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Tenancy In Common VS Joint Tenancy: Pros & Cons Of Each Option And Which Should You Choose For Your HDB Flat

One property, two (or more owners). Two ways to co-own it.

In Singapore, you can own a piece of land or property in Singapore as a sole owner or as a co-owner. 

Sole ownership occurs when a single person owns complete interest in the property. Generally, the individual upon his passing, can will away his right, title and interest in the property. In the absence of a valid will, the property will be distributed in accordance with the Intestate Succession Act (Cap. 146).

When two or more persons own a piece of land or property, they are deemed as co-owners of the land. There are two forms of co-ownership in Singapore – tenancy in common and joint tenancy.

Tenancy In Common

Tenancy in Common is when each co-owners have an ‘undivided share’ in the land or property. Although the piece of land or property remains undivided physically, each owner can in fact identify his own separate and distinctive share in the property. This division, will be clearly specified in the title deed of the property. At the passing of any of the co-owner, his ownership in the flat will be transferred to his beneficiaries either as per his will or in its absence, in accordance with the Intestate Succession Act (Cap. 146).

Read Also: Online Will Writing Singapore: 5 Things To Understand Before Preparing Your Own Will

For example, if three people were to pool their funds to own a house, each co-owner can have an agreement to divide their shares in the property appropriately based on their rate of contribution. For example, tenant A can have 40%, tenant B can have 25% and tenant C can have 35%. If tenant A were to pass on, his 40% ownership in the flat will be transferred to his beneficiaries while tenant B and Cs’ ownership remains unchanged.

Joint Tenancy

Unlike tenancy in common, under the joint tenancy, the co-owners cannot identify a specific share. If three people were to co-own a house as joint tenants, all three would own the whole house but none of them can individually identify their specific share. If anyone of the three joint tenants dies, the remaining two will own the whole house. No part of the house will go to the successor of the deceased tenant. This concept is called the ‘right of survivorship’ and is the main distinctive feature of joint tenancy that distinguishes it from tenancy in common.

Additional Co-Ownership Considerations

There are further two concepts relating to the co-ownership. They are unit of possession and unit of interest.

The unit of possession is applicable to both joint tenancy and tenancy in common. It means that each owner is entitled to possession of the whole land and cannot be excluded from any part or be sued for trespass.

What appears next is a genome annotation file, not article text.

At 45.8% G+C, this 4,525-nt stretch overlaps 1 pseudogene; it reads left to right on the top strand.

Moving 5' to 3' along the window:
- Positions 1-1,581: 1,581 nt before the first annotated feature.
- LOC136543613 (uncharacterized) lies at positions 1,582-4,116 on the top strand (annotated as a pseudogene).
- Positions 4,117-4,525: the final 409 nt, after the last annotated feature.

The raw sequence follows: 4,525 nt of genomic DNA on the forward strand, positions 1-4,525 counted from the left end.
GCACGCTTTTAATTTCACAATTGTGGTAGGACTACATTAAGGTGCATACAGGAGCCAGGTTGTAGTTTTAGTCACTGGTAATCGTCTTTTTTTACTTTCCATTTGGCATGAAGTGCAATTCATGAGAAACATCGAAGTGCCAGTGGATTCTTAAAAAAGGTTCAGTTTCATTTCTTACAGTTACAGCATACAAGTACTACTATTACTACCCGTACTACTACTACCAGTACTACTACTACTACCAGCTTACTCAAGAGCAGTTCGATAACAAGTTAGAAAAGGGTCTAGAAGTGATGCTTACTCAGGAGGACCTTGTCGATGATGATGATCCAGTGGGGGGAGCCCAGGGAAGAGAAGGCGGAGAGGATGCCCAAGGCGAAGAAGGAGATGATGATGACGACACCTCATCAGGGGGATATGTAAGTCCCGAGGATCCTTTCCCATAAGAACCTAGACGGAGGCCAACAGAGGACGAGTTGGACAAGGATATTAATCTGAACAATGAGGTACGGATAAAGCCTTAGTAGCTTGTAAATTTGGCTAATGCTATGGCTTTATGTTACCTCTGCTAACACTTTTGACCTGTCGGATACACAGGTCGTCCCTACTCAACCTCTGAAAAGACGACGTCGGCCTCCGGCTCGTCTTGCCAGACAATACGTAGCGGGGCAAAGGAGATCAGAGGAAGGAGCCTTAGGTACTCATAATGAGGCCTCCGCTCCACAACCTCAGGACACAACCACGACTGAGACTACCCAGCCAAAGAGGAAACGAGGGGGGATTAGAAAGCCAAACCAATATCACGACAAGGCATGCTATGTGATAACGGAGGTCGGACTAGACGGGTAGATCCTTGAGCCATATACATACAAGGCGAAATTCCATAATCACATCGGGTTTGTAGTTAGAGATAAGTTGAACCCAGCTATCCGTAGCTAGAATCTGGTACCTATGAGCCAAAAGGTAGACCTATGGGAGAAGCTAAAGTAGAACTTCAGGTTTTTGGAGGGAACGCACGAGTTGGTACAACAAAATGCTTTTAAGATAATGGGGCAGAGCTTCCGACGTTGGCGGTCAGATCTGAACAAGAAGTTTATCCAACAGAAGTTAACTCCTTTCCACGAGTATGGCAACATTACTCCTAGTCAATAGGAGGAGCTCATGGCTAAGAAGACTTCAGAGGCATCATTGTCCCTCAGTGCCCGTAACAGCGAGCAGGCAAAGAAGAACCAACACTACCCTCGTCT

As for the unit of interest, it is only applicable for joint tenancy. It defines that the interests of all co-owners must be equal in quality (tenure) and quantity/duration (eg. statute).

Overview Of Pros And Cons Of Tenancy In Common VS Joint Tenancy


Which Type Of Co-Ownership Should You Choose?

Tenancy in common may be the most common form of home ownership when it comes to private properties as it allows the greatest flexibility for co-owners. This form of ownership allows co-owners to jointly purchase high value properties and hold such investments based on their share in the property. This form of ownership, provides liquidity to their holdings without affecting the status of existing co-owners. Furthermore, it allows the transfer of their ownership to their beneficiaries upon death.

Tenancy in common is a suitable form of home ownership for unrelated parties engaging in crowd funding or shared financing of properties.

Given the strict eligibility rules on HDB home ownership, joint tenancy on the other hand, maybe the more commonly subscribed form of home ownership amongst HDB owners. One of the biggest advantages is that, should one of the co-owners were to pass away during the tenure of the property, it allows the other joint tenants to take over the remaining home ownership without having to infer back to the will or Intestate Succession Act.

Furthermore, for co-owners in a spousal relationship, the transfer of ownership will not incur any estate duty, which they will otherwise would, under the tenancy in common or sole ownership.

As such, joint tenancy is a preferred form of home ownership for those in a spousal relationship with a single home or for those considering from an estate planning perspective.

Read Also: Complete Guide To Estate Planning In Singapore aims to provide interesting, bite-sized and relevant financial articles.

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